• Newspaper circulation grew 3.5 per cent in Asia year-on-year, and 4.8 per cent in the Middle East and North Africa. It fell 3.4 per cent in Europe, 3.3 per cent in Latin America, and 4.3 per cent in North America. Circulation in Australasia was stable.
• Scandinavian and Alpine countries continue to have the highest readership of newspapers per capita, with South Korea and Hong Kong rising to top-10 positions. The top countries for newspaper readership are also among the countries with the highest broadband penetration rates.
• Print continues to provide the vast majority of newspaper company revenues, with circulation alone accounting for nearly half of all revenues. Newspapers are a 200 billion dollar annual industry.
• Newspaper advertising revenue totalled US$76 billion in 2011 -- 20 per cent of the overall ad market -- down from US128 billion in 2007. North America accounts for 72 per cent of the decline in the value of newspaper advertising worldwide. Advertising declines in Western European newspapers have eased in recent years.
• Overall digital advertising market rose from US$ 42 billion to US$76 billion from 2007 to 2011. Only 2.2 per cent of total newspaper advertising revenues in 2011 came from digital platforms.
• Advertising market shares vary greatly from region to region, with television dominating Latin America and Eastern European markets and press strong in the Middle East and Western Europe.
• Search advertising accounts for 58 per cent of all digital advertising and 13 per cent of all advertising expenditure.
• Less than three years after the launch of the i-Pad, tablets and e-readers are proving to be a promising platform for news consumers. Six in 10 tablet users say their tablets replace what they used to get from a newspaper or magazine.
• More than half of tablet owners say they consume news on their tablet daily, and 30 per cent say they spend more time with news than they did before purchasing the tablet. A majority say they prefer the tablets over traditional computers, print publications or television.
World Press Trends database
The new World Press Trends database will be familiar to anyone who has used the printed version. It includes the data found in the printed report - country by country and aggregated data and trends on circulation and readership, advertising revenues, digital publishing and much more.
The database includes the country reports and global aggregate tables that were contained in the printed publication, but it also allows users to generate custom reports. Users can choose from a large number of criteria – for example, a comparison of circulation and advertising revenues among selected countries -- to produce reports that meet their own specific needs. These can be downloaded in Excel to enable in-depth analysis, benchmarks and historic trends.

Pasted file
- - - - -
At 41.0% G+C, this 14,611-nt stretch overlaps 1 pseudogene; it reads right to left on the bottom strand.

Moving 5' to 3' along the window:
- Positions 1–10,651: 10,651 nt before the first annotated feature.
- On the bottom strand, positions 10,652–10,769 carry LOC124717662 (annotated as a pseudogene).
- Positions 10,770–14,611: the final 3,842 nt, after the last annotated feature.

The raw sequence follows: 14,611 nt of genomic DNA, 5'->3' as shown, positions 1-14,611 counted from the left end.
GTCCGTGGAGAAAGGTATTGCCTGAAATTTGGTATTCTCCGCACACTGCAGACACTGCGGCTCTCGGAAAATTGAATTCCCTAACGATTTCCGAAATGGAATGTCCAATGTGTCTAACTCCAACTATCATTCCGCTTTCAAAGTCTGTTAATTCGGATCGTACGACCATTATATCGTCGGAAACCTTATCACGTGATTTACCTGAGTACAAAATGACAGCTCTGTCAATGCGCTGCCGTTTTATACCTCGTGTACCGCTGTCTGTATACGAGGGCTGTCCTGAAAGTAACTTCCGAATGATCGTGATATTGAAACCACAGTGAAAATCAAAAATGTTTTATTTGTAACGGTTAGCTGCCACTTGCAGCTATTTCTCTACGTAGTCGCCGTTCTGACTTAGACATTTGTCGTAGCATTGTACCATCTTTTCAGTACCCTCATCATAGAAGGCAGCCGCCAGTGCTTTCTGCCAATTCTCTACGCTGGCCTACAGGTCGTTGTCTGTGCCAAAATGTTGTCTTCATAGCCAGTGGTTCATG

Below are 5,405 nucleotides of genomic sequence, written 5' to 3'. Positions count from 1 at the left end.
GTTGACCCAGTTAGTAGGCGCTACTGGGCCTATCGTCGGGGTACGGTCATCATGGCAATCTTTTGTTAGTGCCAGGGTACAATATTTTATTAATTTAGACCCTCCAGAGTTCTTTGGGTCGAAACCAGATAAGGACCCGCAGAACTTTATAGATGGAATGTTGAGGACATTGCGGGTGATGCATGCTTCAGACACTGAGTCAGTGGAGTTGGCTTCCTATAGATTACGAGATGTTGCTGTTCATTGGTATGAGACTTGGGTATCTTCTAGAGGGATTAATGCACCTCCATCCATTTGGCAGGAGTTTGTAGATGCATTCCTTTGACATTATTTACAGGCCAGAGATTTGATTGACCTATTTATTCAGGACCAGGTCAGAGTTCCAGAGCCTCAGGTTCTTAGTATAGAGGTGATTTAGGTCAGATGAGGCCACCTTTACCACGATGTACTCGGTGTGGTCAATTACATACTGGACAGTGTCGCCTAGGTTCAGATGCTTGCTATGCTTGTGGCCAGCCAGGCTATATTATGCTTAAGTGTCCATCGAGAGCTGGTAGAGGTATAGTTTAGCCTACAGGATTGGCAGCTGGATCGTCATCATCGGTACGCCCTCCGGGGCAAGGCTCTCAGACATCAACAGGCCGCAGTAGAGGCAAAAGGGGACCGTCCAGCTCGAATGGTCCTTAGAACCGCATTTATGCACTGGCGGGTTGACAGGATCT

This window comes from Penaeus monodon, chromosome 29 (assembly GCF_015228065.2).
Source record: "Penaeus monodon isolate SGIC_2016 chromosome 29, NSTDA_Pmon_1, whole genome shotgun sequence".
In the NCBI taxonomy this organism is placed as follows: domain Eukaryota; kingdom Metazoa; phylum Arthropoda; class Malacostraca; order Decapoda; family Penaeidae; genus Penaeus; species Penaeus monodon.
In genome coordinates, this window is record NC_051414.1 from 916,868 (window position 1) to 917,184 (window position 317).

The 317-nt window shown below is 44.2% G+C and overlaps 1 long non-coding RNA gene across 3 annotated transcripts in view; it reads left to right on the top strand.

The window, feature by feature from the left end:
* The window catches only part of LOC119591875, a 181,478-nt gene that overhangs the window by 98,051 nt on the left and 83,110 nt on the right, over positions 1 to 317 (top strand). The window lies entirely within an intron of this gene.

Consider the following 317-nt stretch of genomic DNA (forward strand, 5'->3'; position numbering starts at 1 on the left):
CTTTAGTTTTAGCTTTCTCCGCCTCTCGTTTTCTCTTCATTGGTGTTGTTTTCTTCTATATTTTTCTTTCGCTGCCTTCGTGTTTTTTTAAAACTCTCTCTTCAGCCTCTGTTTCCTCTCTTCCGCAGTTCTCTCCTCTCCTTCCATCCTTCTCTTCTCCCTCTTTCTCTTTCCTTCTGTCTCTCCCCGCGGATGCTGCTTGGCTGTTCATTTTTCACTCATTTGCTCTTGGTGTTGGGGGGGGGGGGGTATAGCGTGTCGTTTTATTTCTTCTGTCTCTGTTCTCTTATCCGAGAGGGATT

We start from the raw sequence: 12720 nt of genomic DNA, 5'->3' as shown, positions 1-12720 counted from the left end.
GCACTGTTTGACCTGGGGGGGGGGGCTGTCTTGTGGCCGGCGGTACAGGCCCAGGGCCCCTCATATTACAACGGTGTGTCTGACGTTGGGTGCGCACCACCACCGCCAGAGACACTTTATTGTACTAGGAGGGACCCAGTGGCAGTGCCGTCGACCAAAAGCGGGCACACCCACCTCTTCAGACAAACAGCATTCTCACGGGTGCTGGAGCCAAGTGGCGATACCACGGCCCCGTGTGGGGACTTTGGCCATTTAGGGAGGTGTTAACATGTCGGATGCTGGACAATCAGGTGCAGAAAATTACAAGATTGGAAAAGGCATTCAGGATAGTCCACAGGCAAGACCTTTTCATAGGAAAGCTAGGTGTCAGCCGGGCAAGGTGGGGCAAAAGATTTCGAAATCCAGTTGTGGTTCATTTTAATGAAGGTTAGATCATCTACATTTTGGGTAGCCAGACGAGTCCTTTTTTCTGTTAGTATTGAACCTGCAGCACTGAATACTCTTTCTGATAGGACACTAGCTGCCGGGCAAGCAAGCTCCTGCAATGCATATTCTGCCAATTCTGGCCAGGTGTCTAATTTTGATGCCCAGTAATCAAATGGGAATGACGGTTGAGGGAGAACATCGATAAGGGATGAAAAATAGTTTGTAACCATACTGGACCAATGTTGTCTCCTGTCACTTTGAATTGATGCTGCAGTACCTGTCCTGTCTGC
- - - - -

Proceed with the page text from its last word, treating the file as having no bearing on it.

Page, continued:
Members of WAN-IFRA will continue to receive a World Press Trends Executive Summary without charge, which contains the data that is most often consulted.
For those who need access to additional data, WAN-IFRA is offering the database to both members and non-members by individual access, on an annual edition basis, and IP access that allows companies, universities or libraries to provide access to any number of users.
The database currently includes 2006 to 2011 data from 76 countries, with more countries being added regularly.
World Press Trends can tell you how many newspaper titles are published world-wide. Which daily newspaper has the largest circulation in the world? Which country has the biggest number of top 100 dailies by circulation?
It can tell you the top 20 free dailies world-wide; the number of titles and circulation by countries, or aggregated world-wide; newspaper reach, readership and media consumption trends: online editions and online readership; top newspaper advertisers and advertising categories; cover prices; advertising expenditures and revenues; market share of newspapers and other media; and much more, says WAN-IFRA.
Among other areas, researchers can use World Press Trends to determine how media consumption is shifting in different markets; economic developments; newspaper circulation and number of titles; newspaper revenue; and internet and mobile trends.